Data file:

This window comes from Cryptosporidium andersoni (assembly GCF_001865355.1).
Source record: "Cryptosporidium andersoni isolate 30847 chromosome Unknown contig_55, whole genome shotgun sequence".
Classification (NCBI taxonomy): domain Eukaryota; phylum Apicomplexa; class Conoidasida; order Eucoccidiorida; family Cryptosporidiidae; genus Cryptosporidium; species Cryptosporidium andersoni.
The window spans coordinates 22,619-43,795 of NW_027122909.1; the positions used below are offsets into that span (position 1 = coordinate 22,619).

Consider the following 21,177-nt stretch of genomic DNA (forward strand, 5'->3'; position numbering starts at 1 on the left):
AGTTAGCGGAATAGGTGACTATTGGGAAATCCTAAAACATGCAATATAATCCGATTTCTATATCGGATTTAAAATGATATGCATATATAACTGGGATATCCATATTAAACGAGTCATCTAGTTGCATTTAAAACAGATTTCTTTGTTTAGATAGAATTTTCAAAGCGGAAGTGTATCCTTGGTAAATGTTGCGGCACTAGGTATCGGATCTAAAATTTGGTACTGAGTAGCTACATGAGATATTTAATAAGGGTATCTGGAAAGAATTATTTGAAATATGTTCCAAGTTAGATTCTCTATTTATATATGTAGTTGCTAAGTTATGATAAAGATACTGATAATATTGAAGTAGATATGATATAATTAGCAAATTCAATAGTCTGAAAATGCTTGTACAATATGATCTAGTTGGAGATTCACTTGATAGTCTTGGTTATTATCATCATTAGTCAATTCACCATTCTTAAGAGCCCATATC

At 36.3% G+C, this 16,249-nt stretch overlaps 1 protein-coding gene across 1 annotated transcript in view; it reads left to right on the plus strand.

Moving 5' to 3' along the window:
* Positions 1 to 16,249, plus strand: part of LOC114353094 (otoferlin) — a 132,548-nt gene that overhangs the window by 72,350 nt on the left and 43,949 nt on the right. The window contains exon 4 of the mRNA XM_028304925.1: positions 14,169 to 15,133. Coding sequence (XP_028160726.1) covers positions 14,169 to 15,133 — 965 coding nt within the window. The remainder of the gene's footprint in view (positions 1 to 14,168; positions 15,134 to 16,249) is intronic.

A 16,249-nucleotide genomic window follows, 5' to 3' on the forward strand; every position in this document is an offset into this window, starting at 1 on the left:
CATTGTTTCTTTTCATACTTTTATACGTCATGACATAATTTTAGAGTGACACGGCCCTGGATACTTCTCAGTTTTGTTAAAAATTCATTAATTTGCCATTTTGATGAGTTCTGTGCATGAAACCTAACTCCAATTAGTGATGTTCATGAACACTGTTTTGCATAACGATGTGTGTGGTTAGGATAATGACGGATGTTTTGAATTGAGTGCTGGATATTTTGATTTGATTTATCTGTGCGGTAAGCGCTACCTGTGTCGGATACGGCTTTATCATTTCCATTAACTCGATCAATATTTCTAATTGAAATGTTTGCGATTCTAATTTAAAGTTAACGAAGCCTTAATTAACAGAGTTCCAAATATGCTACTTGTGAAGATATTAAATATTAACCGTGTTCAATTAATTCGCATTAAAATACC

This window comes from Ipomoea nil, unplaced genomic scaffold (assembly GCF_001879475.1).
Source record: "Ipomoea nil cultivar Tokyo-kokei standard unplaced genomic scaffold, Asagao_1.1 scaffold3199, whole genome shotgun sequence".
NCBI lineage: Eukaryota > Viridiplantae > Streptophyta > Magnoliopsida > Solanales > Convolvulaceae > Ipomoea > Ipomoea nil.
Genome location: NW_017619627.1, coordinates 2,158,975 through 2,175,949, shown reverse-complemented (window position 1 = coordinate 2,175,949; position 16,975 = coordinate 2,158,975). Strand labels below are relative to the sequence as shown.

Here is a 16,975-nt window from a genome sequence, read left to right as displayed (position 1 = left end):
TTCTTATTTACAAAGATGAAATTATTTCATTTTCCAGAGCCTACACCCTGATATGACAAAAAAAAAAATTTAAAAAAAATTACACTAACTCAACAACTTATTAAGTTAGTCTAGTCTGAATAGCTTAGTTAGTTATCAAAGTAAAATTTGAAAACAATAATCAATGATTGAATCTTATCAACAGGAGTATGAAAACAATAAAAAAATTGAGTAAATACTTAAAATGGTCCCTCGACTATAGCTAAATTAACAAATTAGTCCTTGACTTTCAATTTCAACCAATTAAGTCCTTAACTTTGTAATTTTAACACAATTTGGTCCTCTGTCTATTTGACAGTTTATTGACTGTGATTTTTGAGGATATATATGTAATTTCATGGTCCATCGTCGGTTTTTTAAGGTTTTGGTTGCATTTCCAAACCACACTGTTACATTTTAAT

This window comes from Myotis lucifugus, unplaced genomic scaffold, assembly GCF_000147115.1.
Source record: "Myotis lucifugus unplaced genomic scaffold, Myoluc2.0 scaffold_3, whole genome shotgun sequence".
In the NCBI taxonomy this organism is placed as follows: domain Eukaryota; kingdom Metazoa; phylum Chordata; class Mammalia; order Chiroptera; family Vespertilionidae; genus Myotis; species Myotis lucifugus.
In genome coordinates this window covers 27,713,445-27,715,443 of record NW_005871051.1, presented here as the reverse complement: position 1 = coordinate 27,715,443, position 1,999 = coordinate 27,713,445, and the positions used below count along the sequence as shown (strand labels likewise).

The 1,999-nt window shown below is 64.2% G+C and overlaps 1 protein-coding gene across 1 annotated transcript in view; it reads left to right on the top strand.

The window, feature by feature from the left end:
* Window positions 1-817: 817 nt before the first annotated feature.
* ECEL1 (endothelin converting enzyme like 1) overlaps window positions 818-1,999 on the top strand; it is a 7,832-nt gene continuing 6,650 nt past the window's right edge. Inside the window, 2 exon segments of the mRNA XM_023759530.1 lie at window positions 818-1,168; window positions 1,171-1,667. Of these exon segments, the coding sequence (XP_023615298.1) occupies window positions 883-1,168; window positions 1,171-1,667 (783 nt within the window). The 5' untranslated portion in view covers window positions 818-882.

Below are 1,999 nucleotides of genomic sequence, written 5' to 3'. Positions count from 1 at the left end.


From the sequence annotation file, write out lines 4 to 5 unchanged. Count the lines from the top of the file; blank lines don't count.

The window spans coordinates 22,619-43,795 of NW_027122909.1; the positions used below are offsets into that span (position 1 = coordinate 22,619).

Consider the following 21,177-nt stretch of genomic DNA (forward strand, 5'->3'; position numbering starts at 1 on the left):